A recent study performed in the tropical rain forests of Western Africa has generated a lot of interest and discussion into ancient chimpanzee cultures. The excavation of stone tools dating back 4,300 years has changed a lot of preconceived notions about how chimps acquired this food gathering technique. Modern chimps use large, heavy granite stones to pummel Panda nuts to extract the fruit within the hard exterior shell. The history of chimps performing this task previously dated back only to the 19th century, so many experts believed that this technique was developed from chimps imitating humans. The new stones, excavated by a team led by Julio Mercader of the University of Calgary, predate any known human inhabitants of Noulo at Cote d'Ivoire in the Ivory Coast's Tai National Park. Researchers had previously theorized that chimps learned this technique from ancient humans, and this imitation was passed down through generations. If chimps manufactured and used tools without the presence of humans, it can now be theorized that chimps either developed this idea independently as a result of independent technological convergence, or chimps may share a common ancestor with early humans that first learned this pummelling technique.
The dig was conducted in the only known ancient chimpanzee rain forest settlement. Researchers dug down several meters to find charcoal samples that indicated that sedimentary depositions from the area dated back 4,300 years. From the dig, researchers collected 206 stones that exhibited unnatural chipping characteristic of repetitive pummelling. These stones were mixed with other similar naturally broken stones and tested by three examiners. These specialists of ancient stones proved the collected stones were not geofacts and indeed broken by a physical force applied by an agent. The stones averaged 12.6 inches in length, 4.5 pounds in weight, and most of them were Granite. All three of these characteristics correlate to the average rock parameters preferred by modern local chimps when choosing a pummelling stone. The size of hands required to slam such a large stone and the starch residues found on the rocks indicate that the original agent was chimp rather than human. So if these stones were in fact used by ancient chimps in the late stone age, what light can be shed onto the development of their culture and intellect during this prehistoric time.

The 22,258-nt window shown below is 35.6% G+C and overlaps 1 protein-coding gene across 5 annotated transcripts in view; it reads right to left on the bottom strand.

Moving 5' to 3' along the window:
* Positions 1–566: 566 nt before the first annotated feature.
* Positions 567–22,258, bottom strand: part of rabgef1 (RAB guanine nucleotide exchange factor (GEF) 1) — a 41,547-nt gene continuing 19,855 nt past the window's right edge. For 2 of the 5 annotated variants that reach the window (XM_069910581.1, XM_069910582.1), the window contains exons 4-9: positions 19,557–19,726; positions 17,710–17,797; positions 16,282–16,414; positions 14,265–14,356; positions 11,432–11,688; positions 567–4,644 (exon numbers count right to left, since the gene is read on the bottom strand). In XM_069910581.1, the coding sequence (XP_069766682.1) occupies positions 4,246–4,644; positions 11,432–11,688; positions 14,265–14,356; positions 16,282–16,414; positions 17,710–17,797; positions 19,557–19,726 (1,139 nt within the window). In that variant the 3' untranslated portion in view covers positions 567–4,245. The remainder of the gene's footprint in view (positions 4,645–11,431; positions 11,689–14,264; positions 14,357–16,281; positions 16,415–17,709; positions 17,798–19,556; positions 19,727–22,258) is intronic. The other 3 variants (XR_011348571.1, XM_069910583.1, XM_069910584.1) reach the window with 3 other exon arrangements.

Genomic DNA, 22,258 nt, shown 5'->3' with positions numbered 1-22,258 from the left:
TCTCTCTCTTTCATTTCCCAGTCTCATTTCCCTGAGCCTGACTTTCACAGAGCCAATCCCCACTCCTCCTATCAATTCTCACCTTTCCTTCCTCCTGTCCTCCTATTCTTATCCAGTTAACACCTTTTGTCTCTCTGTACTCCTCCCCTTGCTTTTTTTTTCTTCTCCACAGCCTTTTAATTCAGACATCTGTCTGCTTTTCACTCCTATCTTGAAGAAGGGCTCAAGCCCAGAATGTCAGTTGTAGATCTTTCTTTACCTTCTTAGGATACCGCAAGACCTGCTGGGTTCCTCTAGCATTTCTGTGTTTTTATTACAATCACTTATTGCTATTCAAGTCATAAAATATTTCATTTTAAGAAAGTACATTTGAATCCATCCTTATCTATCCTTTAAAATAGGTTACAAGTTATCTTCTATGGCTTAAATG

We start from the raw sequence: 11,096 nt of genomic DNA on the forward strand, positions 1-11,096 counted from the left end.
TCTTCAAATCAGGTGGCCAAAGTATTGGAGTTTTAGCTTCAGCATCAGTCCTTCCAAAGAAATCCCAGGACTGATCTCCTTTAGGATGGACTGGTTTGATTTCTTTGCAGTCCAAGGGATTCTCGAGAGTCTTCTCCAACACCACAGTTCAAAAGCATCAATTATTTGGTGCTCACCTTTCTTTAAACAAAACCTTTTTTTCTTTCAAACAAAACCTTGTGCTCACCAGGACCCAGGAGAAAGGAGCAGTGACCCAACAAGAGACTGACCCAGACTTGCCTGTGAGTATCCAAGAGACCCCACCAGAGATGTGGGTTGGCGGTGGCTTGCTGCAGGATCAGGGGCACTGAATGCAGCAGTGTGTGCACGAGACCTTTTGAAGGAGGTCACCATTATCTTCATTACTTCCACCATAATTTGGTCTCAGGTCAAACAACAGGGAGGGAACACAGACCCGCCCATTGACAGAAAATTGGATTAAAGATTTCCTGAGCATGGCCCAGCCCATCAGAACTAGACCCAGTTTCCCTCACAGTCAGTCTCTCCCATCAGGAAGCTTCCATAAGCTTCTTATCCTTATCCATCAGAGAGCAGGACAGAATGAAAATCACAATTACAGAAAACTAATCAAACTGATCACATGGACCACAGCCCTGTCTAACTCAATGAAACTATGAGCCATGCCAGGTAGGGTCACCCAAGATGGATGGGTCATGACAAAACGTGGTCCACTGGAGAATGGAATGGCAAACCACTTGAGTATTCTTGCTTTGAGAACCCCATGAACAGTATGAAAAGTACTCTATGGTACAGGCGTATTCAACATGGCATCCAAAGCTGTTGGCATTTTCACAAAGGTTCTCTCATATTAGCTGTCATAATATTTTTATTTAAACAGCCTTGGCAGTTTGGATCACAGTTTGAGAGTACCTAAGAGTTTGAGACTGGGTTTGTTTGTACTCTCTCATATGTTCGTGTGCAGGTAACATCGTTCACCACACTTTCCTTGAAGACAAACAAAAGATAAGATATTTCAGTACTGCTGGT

In order to smash a fruit with a stone, a certain extent of socialization and culture must be implied. Simple tasks such as selection of proper rocks and movement of the rock to where the fruit is located is somewhat simple. But the social network that is required for the passing down of this complicated action from one generation to the next should not be underestimated. Previous studies conducted by one of the scientists involved with the dig, Christoph Boesch, suggest that modern chimps undergo a seven year internship with elder members of the troop in order to successfully pummel their own fruit. There would need to be a significant accumulation of generations practicing this technique before it became established enough to generate 206 pummeling stones in the same area. If you consider the rocks dated back 4,300 years, they should indicate that the roots of primate intelligence run much deeper and older than previously estimated. It was found in the 1980's by Jane Goodall that chimps are capable of considerable understanding, but it is now apparent that they have been exhibiting characteristics of established culture for thousands of years.
Mercader, J., Barton, H., Gillespie, J., Harris, J., Kuhn, S., Tyler, R., Boesch, C. (2007). 4,300-Year-old chimpanzee sites and the origins of percussive stone technology. Proceedings of the National Academy of Sciences, 104(9), 3043-3048. DOI: 10.1073/pnas.0607909104